"Theoretically, applying the relative increase in protection provided by the new TIVs, would see these enhanced TIVs have an effectiveness of around 55-63%."

Read more in Under the microscope: enhanced flu vax for elders - MJA InSight 27, 16 July 2018

The Medical Journal of Australia is a publication of the Australian Medical Association.
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April - June 2018 - Newsletter

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Closing the vaccination coverage gap in New South Wales: the Aboriginal Immunisation Healthcare Worker Program

Jun 2018 - News

A targeted program to meet the needs of Indigenous Australians has made a significant improvement to the vaccination coverage rates and timeliness in New South Wales and “closed the gap” since its introduction in 2012, according to the authors of research published online by the Medical Journal of Australia.

The Aboriginal Immunisation Healthcare Worker (AIHCW) program, funded by NSW Health to the tune of $1.3 million per year, placed up to 13 fulltime-equivalent AIHCW positions in public health units across NSW.
Using data from the Australian Immunisation Register (2008-2016), the researchers, led by Dr Alexandra Hendry from the National Centre for Immunisation Research and Surveillance, found that “the proportion of Indigenous and non-Indigenous children classified as fully vaccinated at 9, 15, and 51 months [of age] increased significantly in both NSW and the rest of Australia after the introduction of the AIHCW Program”.

“The mean annual difference in full vaccination coverage between Indigenous and non-Indigenous children in NSW aged 9 months declined from 6.6 during 2008–2011 to 3.7 percentage points during 2012–2016; for those aged 15 months it declined from 4.6 to 2.2 percentage points; and for those aged 51 months it declined from 8.5 to 0.6 percentage points.

“In 2016, there was no statistically significant difference in coverage at any of the three milestones in NSW: at 9 months the difference was 1.6 percentage points; at 15 months, 0.4 percentage points; and at 51 months, –1.8 percentage points.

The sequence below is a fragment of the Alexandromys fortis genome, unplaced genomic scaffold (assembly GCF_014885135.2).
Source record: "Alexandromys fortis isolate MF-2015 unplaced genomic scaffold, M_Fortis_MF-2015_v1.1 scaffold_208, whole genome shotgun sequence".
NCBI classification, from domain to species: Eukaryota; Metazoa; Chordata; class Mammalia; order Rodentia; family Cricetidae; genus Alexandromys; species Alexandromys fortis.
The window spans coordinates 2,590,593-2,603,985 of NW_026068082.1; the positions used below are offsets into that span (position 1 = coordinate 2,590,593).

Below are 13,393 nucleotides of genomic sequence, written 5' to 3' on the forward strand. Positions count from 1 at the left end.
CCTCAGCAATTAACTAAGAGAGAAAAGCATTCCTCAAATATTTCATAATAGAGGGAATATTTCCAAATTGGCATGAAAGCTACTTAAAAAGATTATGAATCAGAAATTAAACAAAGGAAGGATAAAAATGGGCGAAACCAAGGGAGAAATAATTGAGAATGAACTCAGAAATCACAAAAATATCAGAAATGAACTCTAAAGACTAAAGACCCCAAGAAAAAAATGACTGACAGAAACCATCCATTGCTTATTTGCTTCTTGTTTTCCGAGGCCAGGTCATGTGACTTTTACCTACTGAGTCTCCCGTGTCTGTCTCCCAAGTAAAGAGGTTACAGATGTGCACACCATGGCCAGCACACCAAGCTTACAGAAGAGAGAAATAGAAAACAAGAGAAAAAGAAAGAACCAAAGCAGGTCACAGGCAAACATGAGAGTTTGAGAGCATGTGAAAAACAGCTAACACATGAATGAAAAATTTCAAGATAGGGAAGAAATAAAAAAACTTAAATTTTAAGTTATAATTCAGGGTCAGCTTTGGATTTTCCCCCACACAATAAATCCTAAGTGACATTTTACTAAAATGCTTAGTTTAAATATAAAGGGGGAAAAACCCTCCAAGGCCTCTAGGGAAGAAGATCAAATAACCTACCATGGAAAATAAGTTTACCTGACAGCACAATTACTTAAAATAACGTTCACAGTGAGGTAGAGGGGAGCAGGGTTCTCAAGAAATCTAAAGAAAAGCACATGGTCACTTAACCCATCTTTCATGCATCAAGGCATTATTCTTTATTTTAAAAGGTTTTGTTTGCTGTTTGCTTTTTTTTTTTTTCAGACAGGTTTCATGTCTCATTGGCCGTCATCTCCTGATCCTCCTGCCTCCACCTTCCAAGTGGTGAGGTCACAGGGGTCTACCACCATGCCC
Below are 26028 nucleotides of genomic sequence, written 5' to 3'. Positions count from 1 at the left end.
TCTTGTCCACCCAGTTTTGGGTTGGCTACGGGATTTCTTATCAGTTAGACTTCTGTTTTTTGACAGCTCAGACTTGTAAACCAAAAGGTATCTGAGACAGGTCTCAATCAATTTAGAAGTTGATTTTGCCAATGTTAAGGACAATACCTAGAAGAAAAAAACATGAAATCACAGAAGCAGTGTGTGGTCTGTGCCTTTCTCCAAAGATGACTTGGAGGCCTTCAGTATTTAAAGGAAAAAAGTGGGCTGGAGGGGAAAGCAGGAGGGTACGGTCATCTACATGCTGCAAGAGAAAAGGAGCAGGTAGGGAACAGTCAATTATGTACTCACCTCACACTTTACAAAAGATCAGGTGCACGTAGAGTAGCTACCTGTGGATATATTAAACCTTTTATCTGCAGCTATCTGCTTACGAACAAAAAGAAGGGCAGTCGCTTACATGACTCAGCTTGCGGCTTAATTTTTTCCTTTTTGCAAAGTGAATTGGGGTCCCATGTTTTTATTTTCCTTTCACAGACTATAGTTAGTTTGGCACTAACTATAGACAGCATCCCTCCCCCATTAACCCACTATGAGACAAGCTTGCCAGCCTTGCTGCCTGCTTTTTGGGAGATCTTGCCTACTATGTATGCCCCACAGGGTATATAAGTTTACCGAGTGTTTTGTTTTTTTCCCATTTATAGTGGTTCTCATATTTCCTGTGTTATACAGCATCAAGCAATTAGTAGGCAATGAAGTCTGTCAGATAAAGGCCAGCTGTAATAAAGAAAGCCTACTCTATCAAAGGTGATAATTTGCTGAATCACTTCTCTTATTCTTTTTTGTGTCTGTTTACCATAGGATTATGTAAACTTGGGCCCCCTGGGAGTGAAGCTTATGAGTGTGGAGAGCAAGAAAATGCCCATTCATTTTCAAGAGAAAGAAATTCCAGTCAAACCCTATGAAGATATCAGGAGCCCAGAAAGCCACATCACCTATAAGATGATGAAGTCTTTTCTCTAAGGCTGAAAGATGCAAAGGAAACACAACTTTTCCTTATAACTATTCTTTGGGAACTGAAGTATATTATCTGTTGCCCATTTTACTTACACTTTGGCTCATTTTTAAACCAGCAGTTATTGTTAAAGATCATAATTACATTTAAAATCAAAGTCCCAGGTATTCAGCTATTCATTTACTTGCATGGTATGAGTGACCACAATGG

“For Indigenous children aged 9 months, coverage rose from 78.9% in 2008 to 89.5% in 2016, and for non-Indigenous children from 85.6% to 91.1%. For Indigenous children aged 15 months, coverage rose from 78.8% in 2008 to 88.4% and for non-Indigenous children from 82.5% to 88.7%,” Hendry and colleagues wrote.
AIHCWs do not require formal qualifications, their role being to work with their communities and with individuals to promote the better use of existing vaccination services, rather than to directly provide vaccination services.
“Key activities of AIHCWs, most of whom are Indigenous Australians, include contacting parents of Indigenous children before scheduled vaccinations (pre-call notices), following up Indigenous children recorded on the Australian Immunisation Register as not being up to date with vaccinations, improving Indigenous identification, equipping providers with tools for monitoring timely vaccination of Indigenous children, and promoting vaccination in their local Indigenous communities,” Hendry and colleagues wrote.

“[Our results suggest] that the commitment of significant resources to a dedicated program specifically targeted to the needs of Indigenous Australians, staffed by Indigenous workers who know their communities and are able to engage with them in a culturally appropriate way, may help overcome barriers to timely vaccination and have a marked impact on closing the vaccination coverage gap between Indigenous and non-Indigenous Australian children.”

Closing the vaccination coverage gap in New South Wales: the Aboriginal Immunisation Healthcare Worker Program
Alexandra J Hendry, Frank H Beard, Aditi Dey, Dennis Meijer, Sue Campbell-Lloyd, Katrina K Clark, Brynley P Hull and Vicky Sheppeard
Med J Aust 2018; 209 (1): 24-28. || doi: 10.5694/mja18.00063

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PHN immunisation online community launches with calls for further collaboration

May 2018 - News

NPS MedicineWise and the National Centre for Immunisation Research and Surveillance (NCIRS) have launched an online PHN immunisation community designed to serve as a central hub where PHN staff can have the latest evidence-based information, tools and immunisation resources at their fingertips.

The online community encourages PHN immunisation staff to share ideas, best practice and collaborate with peers across Australia.

With news, updates and the latest immunisation guidelines, the online resource offers a national, coordinated approach to help PHNs to deliver immunisation programs that are consistent with the goals of the National Immunisation Program (NIP). PHN staff, Commonwealth and jurisdictional health and human services department staff and other key stakeholders will have access to the online resources.

NPS MedicineWise and NCIRS have collaborated to develop the online community using the NIP framework and incorporating insights gathered through interviews and co-design workshops with key immunisation stakeholders in health communities across Australia.